Decision makers at fleets across the U.S. are tempering eagerness to adopt new technologies, according to a recent survey, but while their near-term readiness may have diminished due to the current business climate, adoption remains an eventuality.
A report from human behavior and analytics advisory firm Escalent shows that market readiness for adoption of technologies decreased from 2020 to 2021, but on a promising note, the 2021 index was above 2019.
According to Fleet Advisory Hub’s Fleet Technology Index, fleets are least eager to adopt artificial intelligence, battery electric vehicles and data analytics.
Escalent’s Fleet Advisory Hub, an insights tool designed to explore the needs, expectations and emotions of commercial vehicle and fleet decision-makers, looks at the status of expectation and readiness to adopt across eight categories, taking into consideration the perceptions of the current business environment.
According to Fleet Advisory Hub’s Fleet Technology Index, fleets are least eager to adopt artificial intelligence, battery electric vehicles and data analytics, which fell by 4.5, 4.4 and 3.6 points respectively from 2020 to 2021 but were up by 1.6, 4.9 and 2.2 points respectively in 2021 compared to 2019. From 2020 to 2021, eagerness to adopt telematics fell 2.1 points while autonomous vehicles and blockchain both fell by 2 points, and drones and mobility service fell by 1.4 and 1.2 points respectively. Desire to adopt telematics was up 6.9 points from 2019; autonomous vehicles up 4.5 points; blockchain up 1.2 points; drones up 0.9; and mobility service up 0.1 points.
Lucas Lowden, insights consultant for the automotive and mobility practice at Escalent and program lead for Fleet Advisory Hub, said a variety of factors related to today’s business climate are affecting these strategic investment decisions, from rising fuel prices impacting the cost of goods sold and transportation of those goods to vehicle supply constraints from the ongoing microchip shortage limiting new vehicle inventory and driving up the cost of used vehicles as well as societal elements contributing to a challenging staffing environment.
“In the broadest sense, these businesses are having to focus foremost on managing the day-to-day operations in a dynamic, challenging environment – the likes of which many of us have not experienced previously – more so than getting ahead for the future,” he said. “What was particularly notable is that, despite the dip we observed, all scores remained higher than the baseline data from 2019 in which our study pre-dated many of these disruptive factors. There is reason for optimism in this sense.”
Lowden said while all businesses are feeling the impact of these environmental elements, it is a more trying time for smaller fleets than larger ones as larger fleets have more scale in terms of people and capital to stay the course with technology investments.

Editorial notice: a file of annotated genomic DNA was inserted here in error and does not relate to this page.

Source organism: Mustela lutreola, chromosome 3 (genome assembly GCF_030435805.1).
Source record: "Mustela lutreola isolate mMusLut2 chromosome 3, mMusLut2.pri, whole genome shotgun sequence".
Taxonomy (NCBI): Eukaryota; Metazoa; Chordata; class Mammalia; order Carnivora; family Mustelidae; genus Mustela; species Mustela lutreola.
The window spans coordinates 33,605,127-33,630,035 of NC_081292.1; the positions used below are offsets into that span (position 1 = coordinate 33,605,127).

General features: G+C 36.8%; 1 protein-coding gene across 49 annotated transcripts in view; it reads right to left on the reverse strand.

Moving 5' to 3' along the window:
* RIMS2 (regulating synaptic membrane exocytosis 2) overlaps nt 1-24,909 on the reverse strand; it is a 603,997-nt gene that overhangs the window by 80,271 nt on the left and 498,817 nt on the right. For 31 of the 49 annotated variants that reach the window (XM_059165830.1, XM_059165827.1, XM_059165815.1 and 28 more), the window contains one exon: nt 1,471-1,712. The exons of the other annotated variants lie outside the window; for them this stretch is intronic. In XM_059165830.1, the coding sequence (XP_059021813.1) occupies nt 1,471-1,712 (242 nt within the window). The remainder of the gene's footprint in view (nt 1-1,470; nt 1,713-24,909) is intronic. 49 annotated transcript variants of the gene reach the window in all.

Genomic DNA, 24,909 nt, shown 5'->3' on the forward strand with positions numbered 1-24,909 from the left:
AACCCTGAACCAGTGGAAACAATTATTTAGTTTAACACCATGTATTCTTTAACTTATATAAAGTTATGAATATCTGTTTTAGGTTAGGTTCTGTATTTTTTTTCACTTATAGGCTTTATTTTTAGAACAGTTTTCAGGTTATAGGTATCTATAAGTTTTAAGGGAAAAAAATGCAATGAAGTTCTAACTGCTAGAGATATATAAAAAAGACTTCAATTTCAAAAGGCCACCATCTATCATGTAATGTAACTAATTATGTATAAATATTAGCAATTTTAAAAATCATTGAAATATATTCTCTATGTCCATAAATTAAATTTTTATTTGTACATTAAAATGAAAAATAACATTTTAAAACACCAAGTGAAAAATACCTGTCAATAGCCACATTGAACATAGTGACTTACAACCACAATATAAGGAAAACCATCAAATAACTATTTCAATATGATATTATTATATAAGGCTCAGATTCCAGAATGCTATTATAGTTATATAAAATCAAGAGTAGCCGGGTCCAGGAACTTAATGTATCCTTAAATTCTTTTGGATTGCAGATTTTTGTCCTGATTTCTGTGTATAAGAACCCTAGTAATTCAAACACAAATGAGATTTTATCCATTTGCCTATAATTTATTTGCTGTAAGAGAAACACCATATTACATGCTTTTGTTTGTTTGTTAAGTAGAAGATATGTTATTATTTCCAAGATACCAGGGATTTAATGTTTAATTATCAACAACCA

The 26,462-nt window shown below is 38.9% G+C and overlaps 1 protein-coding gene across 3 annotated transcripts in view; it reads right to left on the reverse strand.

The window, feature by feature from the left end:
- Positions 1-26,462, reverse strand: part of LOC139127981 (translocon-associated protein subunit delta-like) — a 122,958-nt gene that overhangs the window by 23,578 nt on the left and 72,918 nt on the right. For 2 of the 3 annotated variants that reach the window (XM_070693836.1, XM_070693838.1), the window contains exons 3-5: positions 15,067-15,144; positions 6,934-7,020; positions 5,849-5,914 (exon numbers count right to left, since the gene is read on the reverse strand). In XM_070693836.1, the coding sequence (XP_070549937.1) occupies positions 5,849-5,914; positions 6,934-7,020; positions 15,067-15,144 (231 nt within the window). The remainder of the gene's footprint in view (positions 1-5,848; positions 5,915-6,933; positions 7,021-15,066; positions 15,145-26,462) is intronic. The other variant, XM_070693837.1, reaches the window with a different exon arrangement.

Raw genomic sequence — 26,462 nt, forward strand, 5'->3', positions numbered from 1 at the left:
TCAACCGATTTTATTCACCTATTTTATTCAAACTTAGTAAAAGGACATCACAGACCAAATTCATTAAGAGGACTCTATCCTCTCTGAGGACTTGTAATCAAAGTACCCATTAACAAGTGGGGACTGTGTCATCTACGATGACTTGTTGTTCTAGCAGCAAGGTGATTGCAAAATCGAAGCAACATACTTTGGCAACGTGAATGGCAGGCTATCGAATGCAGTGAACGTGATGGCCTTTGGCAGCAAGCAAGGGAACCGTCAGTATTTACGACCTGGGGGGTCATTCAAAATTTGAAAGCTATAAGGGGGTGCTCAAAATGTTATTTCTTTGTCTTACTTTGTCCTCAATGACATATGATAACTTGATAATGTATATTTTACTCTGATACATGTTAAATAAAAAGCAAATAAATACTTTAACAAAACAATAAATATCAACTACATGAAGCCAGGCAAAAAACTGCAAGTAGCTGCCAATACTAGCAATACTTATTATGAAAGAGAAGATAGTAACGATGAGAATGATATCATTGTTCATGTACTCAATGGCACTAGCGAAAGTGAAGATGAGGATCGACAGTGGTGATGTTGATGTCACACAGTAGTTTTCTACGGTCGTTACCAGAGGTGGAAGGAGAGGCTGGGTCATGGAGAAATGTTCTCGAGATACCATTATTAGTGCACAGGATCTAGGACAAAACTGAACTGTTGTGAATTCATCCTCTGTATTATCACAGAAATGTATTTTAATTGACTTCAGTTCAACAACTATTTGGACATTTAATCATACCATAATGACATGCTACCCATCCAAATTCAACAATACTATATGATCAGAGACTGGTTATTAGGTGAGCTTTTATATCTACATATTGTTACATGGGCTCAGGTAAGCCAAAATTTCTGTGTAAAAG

While smaller fleets are still interested in technology, they have to prioritize their time and money.
Because of that, Cole Stevens, vice president of sales at Stevens Trucking Co., said he expects larger fleets to remain at the forefront of technological investment.
“The really large carriers – the J.B. Hunts, the Schneiders, the Werners, the Knight-Swifts – those carriers, I think, are going to make huge technology investments because they have the money to do so and they're trying to optimize their entire business and the entire supply chain, where someone like us is probably going to be more modest because we're kind of in that middle,” Stevens said. “We're not the last to adopt, but we're also not the first. The smaller owner operator fleets with five trucks or under, which makes up 92% of fleets, probably aren't going to invest as much.”
The survey, which was taken among 1,031 decision makers, included 50% micro fleets (one to five units); 30% small fleets (six to 50 units); 9% medium-size fleets (51 to 500 units); an 2% large fleets (500 or more units).
Stevens said his company – a medium-size fleet – typically reinvests in technology during slower economic times like these.
“Usually when things are gangbuster with how much demand there is and freight tonnage and the number of tenders and the volume, you’re putting out fires all day … so sometimes you can overextend yourself, which creates inefficiencies,” he said. “You hope that, obviously, the prices are good enough to cover some of those inefficiencies, but when things start to trend downward, you try to take the money that you've made during the boom cycle and reinvest it in technology and re-optimizing your fleet and your productivity and get back to that really efficient machine.”
Orbcomm Senior Vice President of sales Chris MacDonald said those investments are what keeps those companies afloat during hard times.
“When financial and business climates become difficult or inconsistent, the fleets that have invested in telematics and data analytics solutions tend to persevere and thrive compared to fleets that have not deployed this technology,” he said. “By streamlining their operations around the insights they gain through the power of data, these fleets are able to maximize their profitability, scalability and long-term ROI.”